XML is an extensible markup language used for the description of marked-up electronic text. More exactly, XML is a metalanguage, that is, a means of formally describing a language, in this case, a markup language. Historically, the word "markup" has been used to describe annotation or other marks within a text intended to instruct a compositor or typist how a particular passage should be printed or laid out. Examples include wavy underlining to indicate boldface, special symbols for passages to be omitted or printed in a particular font and so forth. As the formatting and printing of texts was automated, the term was extended to cover all sorts of special codes inserted into electronic texts to govern formatting, printing, or other processing. . . .

         By markup language we mean a set of markup conventions used together for encoding texts. A markup language must specify what markup is allowed, what markup is required, how markup is to be distinguished from text, and what the markup means. XML provides the means for doing the first three; documentation such as these Guidelines is required for the last.

And finally, from the Gentle Introduction, "What's special about XML?"

Three characteristics of XML seem to us to make it unlike other other markup languages:

* its emphasis on descriptive rather than procedural markup;

* its document type concept;

* its independence of any one hardware or software system.


         The markup language with which XML is most frequently compared, however, is HTML, the language in which web pages had always been written until XML began to replace it. Compared with HTML, XML has some other important characteristics:

* XML is extensible: it does not contain a fixed set of tags

* XML documents must be well-formed according to a defined syntax, and

         may be formally validated

* XML focuses on the meaning of data, not its presentation

So, what's the bottom line, for you? XML is easier to use than SGML, and for 99% of users—even scholarly or library users—there's no sacrifice. But even if there were, it wouldn't matter: you'd still make it, because the evolutionary process has embraced XML and stranded SGML. If you had a really, really important reason for preferring SGML as the meta-language in which you expressed your ideas, you'd still have to transform it (or dumb it down) to XML for delivery, or sacrifice delivery as a goal.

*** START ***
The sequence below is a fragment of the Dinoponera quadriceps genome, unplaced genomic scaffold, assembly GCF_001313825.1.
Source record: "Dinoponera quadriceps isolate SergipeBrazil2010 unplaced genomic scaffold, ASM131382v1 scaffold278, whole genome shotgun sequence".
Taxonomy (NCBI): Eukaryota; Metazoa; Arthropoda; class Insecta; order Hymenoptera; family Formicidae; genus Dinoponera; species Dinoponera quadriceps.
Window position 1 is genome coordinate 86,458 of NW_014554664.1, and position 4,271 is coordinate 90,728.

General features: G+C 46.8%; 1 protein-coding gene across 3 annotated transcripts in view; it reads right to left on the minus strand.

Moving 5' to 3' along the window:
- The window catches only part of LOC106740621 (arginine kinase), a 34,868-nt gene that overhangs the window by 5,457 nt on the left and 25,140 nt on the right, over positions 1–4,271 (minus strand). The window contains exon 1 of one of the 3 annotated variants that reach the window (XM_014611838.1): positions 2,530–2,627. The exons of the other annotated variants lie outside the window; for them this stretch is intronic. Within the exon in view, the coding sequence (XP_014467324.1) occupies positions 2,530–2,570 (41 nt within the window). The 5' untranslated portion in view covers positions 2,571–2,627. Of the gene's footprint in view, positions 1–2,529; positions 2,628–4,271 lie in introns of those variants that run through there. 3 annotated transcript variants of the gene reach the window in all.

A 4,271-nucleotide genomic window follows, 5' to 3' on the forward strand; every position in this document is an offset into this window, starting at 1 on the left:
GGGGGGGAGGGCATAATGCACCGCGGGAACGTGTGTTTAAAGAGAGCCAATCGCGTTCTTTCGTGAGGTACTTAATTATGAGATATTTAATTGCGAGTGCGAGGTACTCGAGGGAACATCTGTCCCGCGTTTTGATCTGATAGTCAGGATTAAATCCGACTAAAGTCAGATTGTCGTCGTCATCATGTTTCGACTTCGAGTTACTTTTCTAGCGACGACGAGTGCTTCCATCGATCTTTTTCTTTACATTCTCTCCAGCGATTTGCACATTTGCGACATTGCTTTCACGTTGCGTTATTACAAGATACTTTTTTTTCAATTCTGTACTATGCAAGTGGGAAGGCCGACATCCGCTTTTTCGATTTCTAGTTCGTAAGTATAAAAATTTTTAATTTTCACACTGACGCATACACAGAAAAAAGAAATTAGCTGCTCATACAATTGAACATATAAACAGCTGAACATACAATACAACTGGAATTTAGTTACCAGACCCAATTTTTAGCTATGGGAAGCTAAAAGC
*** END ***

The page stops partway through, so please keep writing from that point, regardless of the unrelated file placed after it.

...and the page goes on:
What, briefly, is the TEI (John Walsh will cover it in more detail) and what kind of customization does it allow?

         TEI is a "means of representing those features of a text which need to be identified explicitly in order to facilitate processing of the text by computer programs." It is, however, a "means" that's aimed specifically at literary and linguistic texts, and at scholarly and library uses of those texts. It's cleverly expressed in a way that's independent of the particular grammar (SGML, XML) that's fashionable today, and I would argue that it's the most well thought-out community guidelines document in existence (it's not a standard—it's a set of guidelines about how to apply standards in the pursuit of the goals of a community). There is no other set of guidelines that represents such length (in time—beginning in the late 1980s) and breadth (in disciplines and participants), when it comes to documenting the best practices of a community that's trying to achieve hardware- and software-independence for the machine-readable representations of its core content.


To what extent do scholars need to know about it, and when/why should they consider using the TEI-Lite DTD rather than their own?

         Scholars should understand the extensions mechanism of the TEI well and deeply before they roll their own DTD, because unless they understand extensions, they cannot responsibly judge whether a non-TEI DTD is merited (in spite of the issues that such innovations raise on the level of interoperability). The scholars most likely to have legitimate reasons for departing from the TEI are those who have an in-depth focus on the physical artifact as an information-bearing state of the text. For those people, the TEI's tendency to abstract text from carrier medium may actually present a problem. In most other cases, in my experience, the objections to TEI are ill-informed, and the scholarly project would be better served by interoperability than by uniqueness.